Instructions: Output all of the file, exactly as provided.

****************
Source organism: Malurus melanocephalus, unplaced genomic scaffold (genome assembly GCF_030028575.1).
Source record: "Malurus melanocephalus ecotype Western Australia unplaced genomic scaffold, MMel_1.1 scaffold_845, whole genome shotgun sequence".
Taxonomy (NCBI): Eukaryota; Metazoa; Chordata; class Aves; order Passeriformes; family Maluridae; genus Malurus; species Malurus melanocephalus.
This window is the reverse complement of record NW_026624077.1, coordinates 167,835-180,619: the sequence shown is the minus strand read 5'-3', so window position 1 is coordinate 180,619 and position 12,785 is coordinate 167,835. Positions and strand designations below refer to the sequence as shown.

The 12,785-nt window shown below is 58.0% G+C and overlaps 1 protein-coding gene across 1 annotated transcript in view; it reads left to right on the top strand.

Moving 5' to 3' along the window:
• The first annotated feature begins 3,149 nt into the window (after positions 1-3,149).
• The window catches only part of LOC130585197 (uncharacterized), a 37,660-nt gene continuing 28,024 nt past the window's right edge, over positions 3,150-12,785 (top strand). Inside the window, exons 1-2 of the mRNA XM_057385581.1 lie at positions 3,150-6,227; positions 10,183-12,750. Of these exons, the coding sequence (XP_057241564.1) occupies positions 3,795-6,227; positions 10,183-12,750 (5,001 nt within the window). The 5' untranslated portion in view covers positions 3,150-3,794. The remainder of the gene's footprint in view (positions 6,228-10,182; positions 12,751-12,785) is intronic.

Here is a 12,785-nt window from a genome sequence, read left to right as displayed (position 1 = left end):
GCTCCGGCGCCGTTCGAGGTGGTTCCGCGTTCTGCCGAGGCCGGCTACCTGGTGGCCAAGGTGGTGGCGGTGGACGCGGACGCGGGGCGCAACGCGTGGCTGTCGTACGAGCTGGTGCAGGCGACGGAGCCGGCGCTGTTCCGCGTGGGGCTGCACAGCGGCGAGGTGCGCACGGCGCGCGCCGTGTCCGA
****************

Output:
Source organism: Malurus melanocephalus, unplaced genomic scaffold (genome assembly GCF_030028575.1).
Source record: "Malurus melanocephalus ecotype Western Australia unplaced genomic scaffold, MMel_1.1 scaffold_845, whole genome shotgun sequence".
Taxonomy (NCBI): Eukaryota; Metazoa; Chordata; class Aves; order Passeriformes; family Maluridae; genus Malurus; species Malurus melanocephalus.
This window is the reverse complement of record NW_026624077.1, coordinates 167,835-180,619: the sequence shown is the minus strand read 5'-3', so window position 1 is coordinate 180,619 and position 12,785 is coordinate 167,835. Positions and strand designations below refer to the sequence as shown.

The 12,785-nt window shown below is 58.0% G+C and overlaps 1 protein-coding gene across 1 annotated transcript in view; it reads left to right on the top strand.

Moving 5' to 3' along the window:
• The first annotated feature begins 3,149 nt into the window (after positions 1-3,149).
• The window catches only part of LOC130585197 (uncharacterized), a 37,660-nt gene continuing 28,024 nt past the window's right edge, over positions 3,150-12,785 (top strand). Inside the window, exons 1-2 of the mRNA XM_057385581.1 lie at positions 3,150-6,227; positions 10,183-12,750. Of these exons, the coding sequence (XP_057241564.1) occupies positions 3,795-6,227; positions 10,183-12,750 (5,001 nt within the window). The 5' untranslated portion in view covers positions 3,150-3,794. The remainder of the gene's footprint in view (positions 6,228-10,182; positions 12,751-12,785) is intronic.

Here is a 12,785-nt window from a genome sequence, read left to right as displayed (position 1 = left end):
GCTCCGGCGCCGTTCGAGGTGGTTCCGCGTTCTGCCGAGGCCGGCTACCTGGTGGCCAAGGTGGTGGCGGTGGACGCGGACGCGGGGCGCAACGCGTGGCTGTCGTACGAGCTGGTGCAGGCGACGGAGCCGGCGCTGTTCCGCGTGGGGCTGCACAGCGGCGAGGTGCGCACGGCGCGCGCCGTGTCCGA